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Airport moves forward with tower construction

Boulder City is moving forward with building an air traffic control tower at the airport, and construction could begin at the end of 2022.

“Safety is our No. 1 concern here,” said Marissa Adou, manager of Boulder City Municipal Airport. “The purpose of the … tower is to provide a safety enhancement to the airport, to the users and to the passengers that fly in and out of BVU each year. The tower will provide an added layer of safety to the airport.”

In April 2018, the airport was approved to participate in the Federal Aviation Administration’s control tower program, meaning it could install an air traffic control tower. A tower is also part of the airport’s master plan update approved by City Council in 2018.

“Once the tower is staffed with air traffic controllers they will coordinate the takeoffs, landings, ground traffic and aircraft in flight within five miles of the airport,” said Adou. “Their primary purpose is to prevent collisions, organize and expedite the flow of air traffic. In addition, they can provide information and support for pilots.”

According to the city, the FAA determined the increasing number of arrivals and departures at the airport without a tower was concerning as well as the fact that both planes and helicopters arrive and depart at the same time.

In December 2020, then Airport Manager Willy Williamson said the airport had “well over 100,000” airport operations during the year. He said in his first four months on the job he had seen five near mid-air collisions between aircraft and a control tower would help prevent them.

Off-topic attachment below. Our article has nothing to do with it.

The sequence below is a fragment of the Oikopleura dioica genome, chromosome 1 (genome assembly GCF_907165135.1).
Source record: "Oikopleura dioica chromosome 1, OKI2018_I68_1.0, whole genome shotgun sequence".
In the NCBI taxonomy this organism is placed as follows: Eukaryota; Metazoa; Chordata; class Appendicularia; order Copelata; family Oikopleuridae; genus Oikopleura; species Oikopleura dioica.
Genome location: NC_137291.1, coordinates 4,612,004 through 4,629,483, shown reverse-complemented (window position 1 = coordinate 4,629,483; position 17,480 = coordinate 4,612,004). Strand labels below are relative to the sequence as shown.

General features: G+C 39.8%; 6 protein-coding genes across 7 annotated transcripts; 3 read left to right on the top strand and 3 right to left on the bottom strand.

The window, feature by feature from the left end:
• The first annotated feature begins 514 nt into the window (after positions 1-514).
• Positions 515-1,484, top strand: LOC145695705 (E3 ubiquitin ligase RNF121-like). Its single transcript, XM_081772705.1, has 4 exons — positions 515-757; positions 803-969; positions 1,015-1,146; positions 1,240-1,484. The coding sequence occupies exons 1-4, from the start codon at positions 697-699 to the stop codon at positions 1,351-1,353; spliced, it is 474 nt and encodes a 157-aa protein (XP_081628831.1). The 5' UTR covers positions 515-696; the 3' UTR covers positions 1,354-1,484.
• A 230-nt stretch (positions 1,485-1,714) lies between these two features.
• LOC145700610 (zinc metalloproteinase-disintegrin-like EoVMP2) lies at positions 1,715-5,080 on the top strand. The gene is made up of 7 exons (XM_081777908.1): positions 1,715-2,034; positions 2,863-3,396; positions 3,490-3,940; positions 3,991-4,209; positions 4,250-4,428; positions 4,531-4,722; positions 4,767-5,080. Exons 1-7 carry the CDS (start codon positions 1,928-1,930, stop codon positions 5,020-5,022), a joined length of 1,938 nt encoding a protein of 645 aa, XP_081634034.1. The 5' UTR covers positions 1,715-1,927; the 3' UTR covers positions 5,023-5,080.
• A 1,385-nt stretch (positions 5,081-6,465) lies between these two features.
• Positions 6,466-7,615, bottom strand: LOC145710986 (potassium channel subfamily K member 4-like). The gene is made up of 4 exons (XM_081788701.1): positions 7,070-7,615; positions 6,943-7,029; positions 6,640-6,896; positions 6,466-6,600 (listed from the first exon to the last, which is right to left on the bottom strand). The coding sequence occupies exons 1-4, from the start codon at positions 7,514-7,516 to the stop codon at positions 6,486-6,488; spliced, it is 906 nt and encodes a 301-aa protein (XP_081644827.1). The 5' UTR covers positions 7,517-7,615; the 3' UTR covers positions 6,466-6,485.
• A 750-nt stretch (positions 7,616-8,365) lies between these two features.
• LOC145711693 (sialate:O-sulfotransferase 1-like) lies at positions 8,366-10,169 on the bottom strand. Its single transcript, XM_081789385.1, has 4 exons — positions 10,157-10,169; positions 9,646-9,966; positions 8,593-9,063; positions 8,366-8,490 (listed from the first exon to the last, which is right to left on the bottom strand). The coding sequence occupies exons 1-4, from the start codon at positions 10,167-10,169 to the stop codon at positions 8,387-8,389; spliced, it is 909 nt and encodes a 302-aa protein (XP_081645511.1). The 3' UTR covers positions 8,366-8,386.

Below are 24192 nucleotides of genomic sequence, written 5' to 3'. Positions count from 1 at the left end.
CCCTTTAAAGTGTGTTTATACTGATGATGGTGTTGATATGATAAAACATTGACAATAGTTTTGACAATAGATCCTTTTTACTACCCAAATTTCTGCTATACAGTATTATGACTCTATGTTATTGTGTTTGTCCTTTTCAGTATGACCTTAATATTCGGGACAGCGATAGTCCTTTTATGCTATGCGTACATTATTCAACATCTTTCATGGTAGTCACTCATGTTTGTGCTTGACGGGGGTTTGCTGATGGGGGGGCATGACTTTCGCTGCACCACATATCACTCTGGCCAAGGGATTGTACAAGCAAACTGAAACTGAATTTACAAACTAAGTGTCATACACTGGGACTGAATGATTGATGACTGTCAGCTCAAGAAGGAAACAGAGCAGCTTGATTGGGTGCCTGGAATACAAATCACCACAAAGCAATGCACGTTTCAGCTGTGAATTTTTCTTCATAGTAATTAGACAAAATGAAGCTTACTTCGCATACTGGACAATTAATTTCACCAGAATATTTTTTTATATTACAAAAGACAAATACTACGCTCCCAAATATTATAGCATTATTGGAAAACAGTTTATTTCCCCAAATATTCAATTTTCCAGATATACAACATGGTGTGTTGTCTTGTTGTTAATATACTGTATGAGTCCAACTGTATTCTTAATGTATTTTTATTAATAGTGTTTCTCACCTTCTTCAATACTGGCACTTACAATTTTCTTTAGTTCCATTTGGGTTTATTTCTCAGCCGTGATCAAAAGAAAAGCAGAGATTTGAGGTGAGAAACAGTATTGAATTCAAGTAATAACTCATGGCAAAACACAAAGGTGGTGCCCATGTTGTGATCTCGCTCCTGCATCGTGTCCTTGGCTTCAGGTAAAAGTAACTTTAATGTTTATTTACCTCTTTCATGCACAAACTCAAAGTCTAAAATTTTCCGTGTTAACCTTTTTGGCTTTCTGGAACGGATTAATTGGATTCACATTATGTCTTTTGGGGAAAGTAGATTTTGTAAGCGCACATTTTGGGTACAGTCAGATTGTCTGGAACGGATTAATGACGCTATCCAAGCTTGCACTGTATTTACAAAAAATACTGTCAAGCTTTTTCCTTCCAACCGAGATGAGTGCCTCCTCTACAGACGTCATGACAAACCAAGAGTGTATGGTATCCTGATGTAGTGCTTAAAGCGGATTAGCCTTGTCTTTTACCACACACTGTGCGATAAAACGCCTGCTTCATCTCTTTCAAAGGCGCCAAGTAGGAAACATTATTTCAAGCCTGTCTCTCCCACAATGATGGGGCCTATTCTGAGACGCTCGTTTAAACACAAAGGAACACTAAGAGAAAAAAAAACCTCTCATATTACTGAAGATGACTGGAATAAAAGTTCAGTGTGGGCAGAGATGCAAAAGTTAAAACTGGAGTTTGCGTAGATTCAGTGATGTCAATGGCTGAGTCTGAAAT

Adou said the construction could begin after a tower siting study and design plans are complete.

“We hope construction will start before the end of next year, 2022,” she said. “No word on how long construction could take.”

The tower will cost over $5 million to construct, but almost 95 percent will be provided through an FAA grant. The remaining amount will come from the airport fund, according to Adou.

Once the tower is installed, the city will be responsible for maintaining it.

Adou estimated that cost to be $50,000 annually, and it would also come out of the airport fund. She said the fund as it is now can incorporate that cost.

“Staffing will be the responsibility of the FAA Contract Tower Program, at no cost to the city,” she added.

On Monday, Nov. 15, an in-person open house about the tower will be held at City Hall, 401 California Ave. from 4:30-6:30 p.m. Airport staff and airport consultant Kimley-Horn and Associates will be there to answer questions about and discuss the project.

Those who are unable to attend can submit questions or concerns at AirportAdmin@bcnv.org.

Since it was first announced, the tower has been met with disagreement from Mayor Kiernan McManus, who said he believed there are better ways to improve airport safety than installing a tower.

Other City Council members approved of moving forward with it.

The airport is also eligible to receive $1.8 million annually in grants from the FAA to help provide a safe environment for the flying public, according to the city.

“The annual award goes toward FAA eligible airport improvement projects that enhance safety, security and environmental concerns,” said Adou.

Look, up in the sky…

Ron Eland/Boulder City Review

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